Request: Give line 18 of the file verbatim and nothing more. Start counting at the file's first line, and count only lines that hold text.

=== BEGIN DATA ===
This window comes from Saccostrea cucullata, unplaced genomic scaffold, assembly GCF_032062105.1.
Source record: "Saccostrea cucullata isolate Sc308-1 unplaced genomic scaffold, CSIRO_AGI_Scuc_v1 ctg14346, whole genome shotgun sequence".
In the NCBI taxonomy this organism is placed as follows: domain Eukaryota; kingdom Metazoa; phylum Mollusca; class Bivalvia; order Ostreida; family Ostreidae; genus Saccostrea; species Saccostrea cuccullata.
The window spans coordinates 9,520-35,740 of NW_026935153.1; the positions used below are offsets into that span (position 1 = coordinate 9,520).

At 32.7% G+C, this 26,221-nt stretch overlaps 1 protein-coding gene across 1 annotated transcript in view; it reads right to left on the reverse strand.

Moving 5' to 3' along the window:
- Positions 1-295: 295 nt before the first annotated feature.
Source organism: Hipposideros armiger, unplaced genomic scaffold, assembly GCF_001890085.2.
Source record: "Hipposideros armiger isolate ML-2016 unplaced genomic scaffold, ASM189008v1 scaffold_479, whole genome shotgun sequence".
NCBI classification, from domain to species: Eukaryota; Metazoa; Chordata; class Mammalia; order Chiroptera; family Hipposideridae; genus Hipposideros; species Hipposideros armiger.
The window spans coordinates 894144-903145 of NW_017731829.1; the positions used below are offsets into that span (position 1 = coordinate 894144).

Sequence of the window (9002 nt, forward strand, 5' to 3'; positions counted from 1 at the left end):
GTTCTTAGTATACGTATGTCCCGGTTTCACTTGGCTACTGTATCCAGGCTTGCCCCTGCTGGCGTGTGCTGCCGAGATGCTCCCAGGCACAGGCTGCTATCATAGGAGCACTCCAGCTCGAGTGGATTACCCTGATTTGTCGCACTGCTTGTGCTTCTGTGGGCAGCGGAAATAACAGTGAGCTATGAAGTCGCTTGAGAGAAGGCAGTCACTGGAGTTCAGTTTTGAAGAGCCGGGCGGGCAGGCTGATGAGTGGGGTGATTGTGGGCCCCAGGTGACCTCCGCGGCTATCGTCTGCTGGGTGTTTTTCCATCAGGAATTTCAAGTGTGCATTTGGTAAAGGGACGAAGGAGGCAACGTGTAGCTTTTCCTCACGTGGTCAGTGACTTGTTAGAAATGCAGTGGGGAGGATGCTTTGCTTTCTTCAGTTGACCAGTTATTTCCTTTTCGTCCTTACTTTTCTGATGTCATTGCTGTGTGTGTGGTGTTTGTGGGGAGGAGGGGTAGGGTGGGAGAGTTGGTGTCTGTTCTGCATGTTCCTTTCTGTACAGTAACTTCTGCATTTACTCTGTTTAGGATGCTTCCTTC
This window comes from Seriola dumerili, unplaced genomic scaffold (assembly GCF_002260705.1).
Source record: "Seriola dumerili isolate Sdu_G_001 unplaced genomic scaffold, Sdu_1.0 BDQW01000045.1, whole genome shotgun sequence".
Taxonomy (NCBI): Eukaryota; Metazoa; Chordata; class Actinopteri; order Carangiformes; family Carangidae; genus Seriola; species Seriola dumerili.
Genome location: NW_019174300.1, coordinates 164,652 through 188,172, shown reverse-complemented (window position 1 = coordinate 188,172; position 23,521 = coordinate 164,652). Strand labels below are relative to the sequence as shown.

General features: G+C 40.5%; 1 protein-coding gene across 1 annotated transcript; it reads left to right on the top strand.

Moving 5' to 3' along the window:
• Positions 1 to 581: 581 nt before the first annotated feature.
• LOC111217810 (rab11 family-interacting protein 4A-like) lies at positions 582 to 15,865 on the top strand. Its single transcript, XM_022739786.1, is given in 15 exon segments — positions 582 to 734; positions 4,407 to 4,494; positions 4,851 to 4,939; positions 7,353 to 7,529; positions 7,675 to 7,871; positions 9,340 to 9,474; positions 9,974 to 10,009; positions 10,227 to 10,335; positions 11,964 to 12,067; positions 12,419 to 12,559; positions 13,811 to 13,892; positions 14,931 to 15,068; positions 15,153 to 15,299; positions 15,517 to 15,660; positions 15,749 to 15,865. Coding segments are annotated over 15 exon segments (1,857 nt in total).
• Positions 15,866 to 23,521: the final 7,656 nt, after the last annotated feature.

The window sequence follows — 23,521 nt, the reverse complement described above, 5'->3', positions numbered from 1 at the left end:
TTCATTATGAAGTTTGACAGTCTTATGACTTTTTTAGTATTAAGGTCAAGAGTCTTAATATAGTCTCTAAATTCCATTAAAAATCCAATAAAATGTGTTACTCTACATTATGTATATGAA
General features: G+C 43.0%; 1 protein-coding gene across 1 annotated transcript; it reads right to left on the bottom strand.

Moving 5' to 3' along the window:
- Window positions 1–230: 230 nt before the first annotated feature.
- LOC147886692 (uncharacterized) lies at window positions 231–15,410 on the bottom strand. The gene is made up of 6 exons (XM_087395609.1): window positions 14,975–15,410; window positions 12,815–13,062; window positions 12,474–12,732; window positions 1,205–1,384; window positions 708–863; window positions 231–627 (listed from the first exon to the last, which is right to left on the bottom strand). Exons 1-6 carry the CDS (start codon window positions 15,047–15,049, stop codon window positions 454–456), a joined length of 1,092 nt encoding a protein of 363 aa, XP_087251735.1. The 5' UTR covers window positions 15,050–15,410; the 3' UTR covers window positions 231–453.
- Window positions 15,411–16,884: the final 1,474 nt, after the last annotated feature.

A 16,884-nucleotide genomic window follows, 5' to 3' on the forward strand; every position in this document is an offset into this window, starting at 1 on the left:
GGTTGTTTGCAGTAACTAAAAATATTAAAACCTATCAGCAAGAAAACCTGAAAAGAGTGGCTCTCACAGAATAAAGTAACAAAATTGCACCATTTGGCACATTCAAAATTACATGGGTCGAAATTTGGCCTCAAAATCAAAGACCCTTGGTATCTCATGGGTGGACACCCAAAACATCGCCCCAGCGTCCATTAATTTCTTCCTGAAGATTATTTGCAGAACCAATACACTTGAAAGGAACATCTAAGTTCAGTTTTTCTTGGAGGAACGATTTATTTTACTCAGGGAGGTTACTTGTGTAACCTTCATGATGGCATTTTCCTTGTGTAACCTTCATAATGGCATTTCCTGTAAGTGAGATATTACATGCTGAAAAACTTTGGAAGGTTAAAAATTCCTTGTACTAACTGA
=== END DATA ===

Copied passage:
General features: G+C 40.5%; 1 protein-coding gene across 1 annotated transcript; it reads left to right on the top strand.